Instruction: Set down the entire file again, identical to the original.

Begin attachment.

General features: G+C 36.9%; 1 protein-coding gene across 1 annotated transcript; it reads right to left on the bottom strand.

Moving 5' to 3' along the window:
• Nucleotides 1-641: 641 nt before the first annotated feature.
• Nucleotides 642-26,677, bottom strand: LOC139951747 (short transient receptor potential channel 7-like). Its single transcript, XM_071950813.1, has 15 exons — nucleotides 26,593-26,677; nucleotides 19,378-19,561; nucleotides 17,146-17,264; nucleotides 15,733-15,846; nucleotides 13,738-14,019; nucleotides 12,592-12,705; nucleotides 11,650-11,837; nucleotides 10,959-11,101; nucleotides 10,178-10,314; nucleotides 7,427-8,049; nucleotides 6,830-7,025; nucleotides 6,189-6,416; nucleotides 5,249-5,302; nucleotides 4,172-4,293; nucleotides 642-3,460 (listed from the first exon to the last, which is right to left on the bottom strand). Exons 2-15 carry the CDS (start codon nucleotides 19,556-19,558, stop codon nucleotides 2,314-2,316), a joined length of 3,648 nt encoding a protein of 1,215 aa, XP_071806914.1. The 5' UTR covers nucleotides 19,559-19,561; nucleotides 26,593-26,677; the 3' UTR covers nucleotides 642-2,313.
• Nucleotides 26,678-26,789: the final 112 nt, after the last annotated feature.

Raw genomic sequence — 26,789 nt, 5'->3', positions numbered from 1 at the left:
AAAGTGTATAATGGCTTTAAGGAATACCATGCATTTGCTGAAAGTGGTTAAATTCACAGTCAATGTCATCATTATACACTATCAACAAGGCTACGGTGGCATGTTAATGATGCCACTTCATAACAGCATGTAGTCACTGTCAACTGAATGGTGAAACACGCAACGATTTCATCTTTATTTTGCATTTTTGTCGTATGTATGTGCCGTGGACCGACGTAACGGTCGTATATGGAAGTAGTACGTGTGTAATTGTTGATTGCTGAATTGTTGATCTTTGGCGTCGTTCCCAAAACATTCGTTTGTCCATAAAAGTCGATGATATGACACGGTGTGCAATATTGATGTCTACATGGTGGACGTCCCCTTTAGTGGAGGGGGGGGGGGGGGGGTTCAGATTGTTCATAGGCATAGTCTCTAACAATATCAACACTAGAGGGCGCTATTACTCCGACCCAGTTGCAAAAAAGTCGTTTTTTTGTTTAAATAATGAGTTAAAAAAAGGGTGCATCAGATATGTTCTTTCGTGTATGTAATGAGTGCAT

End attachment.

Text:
General features: G+C 36.9%; 1 protein-coding gene across 1 annotated transcript; it reads right to left on the bottom strand.

Moving 5' to 3' along the window:
• Nucleotides 1-641: 641 nt before the first annotated feature.
• Nucleotides 642-26,677, bottom strand: LOC139951747 (short transient receptor potential channel 7-like). Its single transcript, XM_071950813.1, has 15 exons — nucleotides 26,593-26,677; nucleotides 19,378-19,561; nucleotides 17,146-17,264; nucleotides 15,733-15,846; nucleotides 13,738-14,019; nucleotides 12,592-12,705; nucleotides 11,650-11,837; nucleotides 10,959-11,101; nucleotides 10,178-10,314; nucleotides 7,427-8,049; nucleotides 6,830-7,025; nucleotides 6,189-6,416; nucleotides 5,249-5,302; nucleotides 4,172-4,293; nucleotides 642-3,460 (listed from the first exon to the last, which is right to left on the bottom strand). Exons 2-15 carry the CDS (start codon nucleotides 19,556-19,558, stop codon nucleotides 2,314-2,316), a joined length of 3,648 nt encoding a protein of 1,215 aa, XP_071806914.1. The 5' UTR covers nucleotides 19,559-19,561; nucleotides 26,593-26,677; the 3' UTR covers nucleotides 642-2,313.
• Nucleotides 26,678-26,789: the final 112 nt, after the last annotated feature.

Raw genomic sequence — 26,789 nt, 5'->3', positions numbered from 1 at the left:
AAAGTGTATAATGGCTTTAAGGAATACCATGCATTTGCTGAAAGTGGTTAAATTCACAGTCAATGTCATCATTATACACTATCAACAAGGCTACGGTGGCATGTTAATGATGCCACTTCATAACAGCATGTAGTCACTGTCAACTGAATGGTGAAACACGCAACGATTTCATCTTTATTTTGCATTTTTGTCGTATGTATGTGCCGTGGACCGACGTAACGGTCGTATATGGAAGTAGTACGTGTGTAATTGTTGATTGCTGAATTGTTGATCTTTGGCGTCGTTCCCAAAACATTCGTTTGTCCATAAAAGTCGATGATATGACACGGTGTGCAATATTGATGTCTACATGGTGGACGTCCCCTTTAGTGGAGGGGGGGGGGGGGGGGTTCAGATTGTTCATAGGCATAGTCTCTAACAATATCAACACTAGAGGGCGCTATTACTCCGACCCAGTTGCAAAAAAGTCGTTTTTTTGTTTAAATAATGAGTTAAAAAAAGGGTGCATCAGATATGTTCTTTCGTGTATGTAATGAGTGCAT